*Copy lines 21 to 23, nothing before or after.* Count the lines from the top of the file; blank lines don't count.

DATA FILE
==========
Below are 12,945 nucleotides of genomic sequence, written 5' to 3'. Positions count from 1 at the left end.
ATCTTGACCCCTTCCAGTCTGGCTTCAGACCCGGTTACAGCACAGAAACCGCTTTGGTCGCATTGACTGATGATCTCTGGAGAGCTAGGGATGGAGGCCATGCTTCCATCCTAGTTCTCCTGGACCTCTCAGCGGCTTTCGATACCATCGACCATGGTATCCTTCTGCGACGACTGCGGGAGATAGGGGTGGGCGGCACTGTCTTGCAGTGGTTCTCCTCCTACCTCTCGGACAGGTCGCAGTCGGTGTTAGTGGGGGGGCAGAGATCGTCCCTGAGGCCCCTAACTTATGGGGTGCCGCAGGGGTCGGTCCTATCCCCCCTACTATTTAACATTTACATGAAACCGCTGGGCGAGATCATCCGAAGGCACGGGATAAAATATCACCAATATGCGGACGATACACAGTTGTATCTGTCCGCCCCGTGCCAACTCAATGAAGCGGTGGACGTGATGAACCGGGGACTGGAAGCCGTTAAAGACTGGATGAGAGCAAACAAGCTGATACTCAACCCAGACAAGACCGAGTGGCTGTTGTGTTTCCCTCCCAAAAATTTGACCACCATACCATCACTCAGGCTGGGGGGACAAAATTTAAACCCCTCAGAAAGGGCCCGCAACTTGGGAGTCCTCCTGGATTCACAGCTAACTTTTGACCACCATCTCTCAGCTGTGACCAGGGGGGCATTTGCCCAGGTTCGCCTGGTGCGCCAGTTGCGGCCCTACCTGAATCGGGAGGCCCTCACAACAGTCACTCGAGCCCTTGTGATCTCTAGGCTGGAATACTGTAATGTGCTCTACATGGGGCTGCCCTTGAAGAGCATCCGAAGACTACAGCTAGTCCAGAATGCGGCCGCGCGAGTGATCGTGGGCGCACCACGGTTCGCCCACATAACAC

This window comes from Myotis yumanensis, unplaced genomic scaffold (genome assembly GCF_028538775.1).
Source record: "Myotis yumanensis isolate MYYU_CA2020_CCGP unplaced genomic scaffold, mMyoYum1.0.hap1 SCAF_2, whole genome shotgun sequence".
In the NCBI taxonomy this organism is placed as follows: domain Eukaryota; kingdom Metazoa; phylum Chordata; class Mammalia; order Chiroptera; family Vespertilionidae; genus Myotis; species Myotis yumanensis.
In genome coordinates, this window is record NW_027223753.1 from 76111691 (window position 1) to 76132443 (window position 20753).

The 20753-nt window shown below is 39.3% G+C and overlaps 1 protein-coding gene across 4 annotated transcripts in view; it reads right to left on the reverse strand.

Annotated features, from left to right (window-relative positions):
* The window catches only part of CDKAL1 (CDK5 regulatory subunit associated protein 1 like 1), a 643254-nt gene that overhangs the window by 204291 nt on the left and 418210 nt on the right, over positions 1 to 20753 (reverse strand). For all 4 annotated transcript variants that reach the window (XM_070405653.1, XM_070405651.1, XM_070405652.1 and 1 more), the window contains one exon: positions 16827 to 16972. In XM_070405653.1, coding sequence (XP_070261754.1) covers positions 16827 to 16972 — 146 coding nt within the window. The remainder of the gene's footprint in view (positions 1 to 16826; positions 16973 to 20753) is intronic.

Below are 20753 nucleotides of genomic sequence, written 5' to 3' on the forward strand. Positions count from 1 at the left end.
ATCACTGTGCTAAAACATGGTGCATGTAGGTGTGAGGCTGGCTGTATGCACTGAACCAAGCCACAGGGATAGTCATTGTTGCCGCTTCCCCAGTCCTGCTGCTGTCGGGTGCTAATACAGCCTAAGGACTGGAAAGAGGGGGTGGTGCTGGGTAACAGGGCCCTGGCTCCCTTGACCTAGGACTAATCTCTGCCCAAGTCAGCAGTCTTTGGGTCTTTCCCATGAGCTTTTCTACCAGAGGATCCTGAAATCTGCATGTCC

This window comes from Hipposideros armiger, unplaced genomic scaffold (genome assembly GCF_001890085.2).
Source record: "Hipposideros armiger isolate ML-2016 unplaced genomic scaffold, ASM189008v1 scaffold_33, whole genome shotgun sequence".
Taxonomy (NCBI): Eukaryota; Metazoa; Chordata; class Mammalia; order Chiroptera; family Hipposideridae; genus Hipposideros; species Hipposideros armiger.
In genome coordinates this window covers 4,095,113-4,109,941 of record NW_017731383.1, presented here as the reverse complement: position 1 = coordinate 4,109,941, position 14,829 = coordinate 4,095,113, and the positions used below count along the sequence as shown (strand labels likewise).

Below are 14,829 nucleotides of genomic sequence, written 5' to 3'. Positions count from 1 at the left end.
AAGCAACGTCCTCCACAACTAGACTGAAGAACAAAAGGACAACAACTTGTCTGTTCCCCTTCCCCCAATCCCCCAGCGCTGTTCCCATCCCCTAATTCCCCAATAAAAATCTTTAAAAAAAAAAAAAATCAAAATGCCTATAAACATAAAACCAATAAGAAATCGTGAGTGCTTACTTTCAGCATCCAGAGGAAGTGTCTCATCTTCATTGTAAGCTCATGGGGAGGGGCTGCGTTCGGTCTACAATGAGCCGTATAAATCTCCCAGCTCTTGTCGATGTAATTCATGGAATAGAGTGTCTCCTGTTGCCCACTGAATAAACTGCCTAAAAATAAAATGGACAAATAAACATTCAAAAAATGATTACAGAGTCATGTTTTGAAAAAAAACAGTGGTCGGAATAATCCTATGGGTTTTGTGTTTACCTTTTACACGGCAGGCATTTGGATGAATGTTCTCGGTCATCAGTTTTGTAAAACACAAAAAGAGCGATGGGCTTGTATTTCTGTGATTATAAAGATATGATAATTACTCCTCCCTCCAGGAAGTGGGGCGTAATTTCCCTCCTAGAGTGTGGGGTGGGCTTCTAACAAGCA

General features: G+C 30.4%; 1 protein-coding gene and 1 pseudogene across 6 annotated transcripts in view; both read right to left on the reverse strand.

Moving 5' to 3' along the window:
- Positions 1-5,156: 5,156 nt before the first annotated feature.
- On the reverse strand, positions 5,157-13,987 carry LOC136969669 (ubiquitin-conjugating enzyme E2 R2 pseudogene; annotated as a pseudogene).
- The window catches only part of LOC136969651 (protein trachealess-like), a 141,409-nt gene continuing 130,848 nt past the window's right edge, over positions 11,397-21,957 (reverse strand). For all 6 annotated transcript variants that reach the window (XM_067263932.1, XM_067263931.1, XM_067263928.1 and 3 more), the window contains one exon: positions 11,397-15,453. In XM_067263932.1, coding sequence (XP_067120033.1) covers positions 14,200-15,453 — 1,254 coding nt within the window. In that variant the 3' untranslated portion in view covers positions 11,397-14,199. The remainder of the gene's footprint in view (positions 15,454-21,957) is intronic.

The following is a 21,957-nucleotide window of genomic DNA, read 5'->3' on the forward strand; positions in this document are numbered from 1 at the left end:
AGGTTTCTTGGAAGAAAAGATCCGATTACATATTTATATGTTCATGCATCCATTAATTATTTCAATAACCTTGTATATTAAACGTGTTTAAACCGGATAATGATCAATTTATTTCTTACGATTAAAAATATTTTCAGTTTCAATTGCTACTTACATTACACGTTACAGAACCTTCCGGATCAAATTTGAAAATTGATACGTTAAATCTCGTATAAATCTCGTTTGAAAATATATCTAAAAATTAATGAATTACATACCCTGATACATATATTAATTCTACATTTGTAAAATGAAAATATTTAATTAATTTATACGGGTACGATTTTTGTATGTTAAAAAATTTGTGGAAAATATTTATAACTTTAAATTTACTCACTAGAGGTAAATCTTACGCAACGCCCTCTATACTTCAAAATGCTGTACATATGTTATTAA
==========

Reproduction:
- On the reverse strand, positions 5,157-13,987 carry LOC136969669 (ubiquitin-conjugating enzyme E2 R2 pseudogene; annotated as a pseudogene).
- The window catches only part of LOC136969651 (protein trachealess-like), a 141,409-nt gene continuing 130,848 nt past the window's right edge, over positions 11,397-21,957 (reverse strand). For all 6 annotated transcript variants that reach the window (XM_067263932.1, XM_067263931.1, XM_067263928.1 and 3 more), the window contains one exon: positions 11,397-15,453. In XM_067263932.1, coding sequence (XP_067120033.1) covers positions 14,200-15,453 — 1,254 coding nt within the window. In that variant the 3' untranslated portion in view covers positions 11,397-14,199. The remainder of the gene's footprint in view (positions 15,454-21,957) is intronic.

The following is a 21,957-nucleotide window of genomic DNA, read 5'->3' on the forward strand; positions in this document are numbered from 1 at the left end: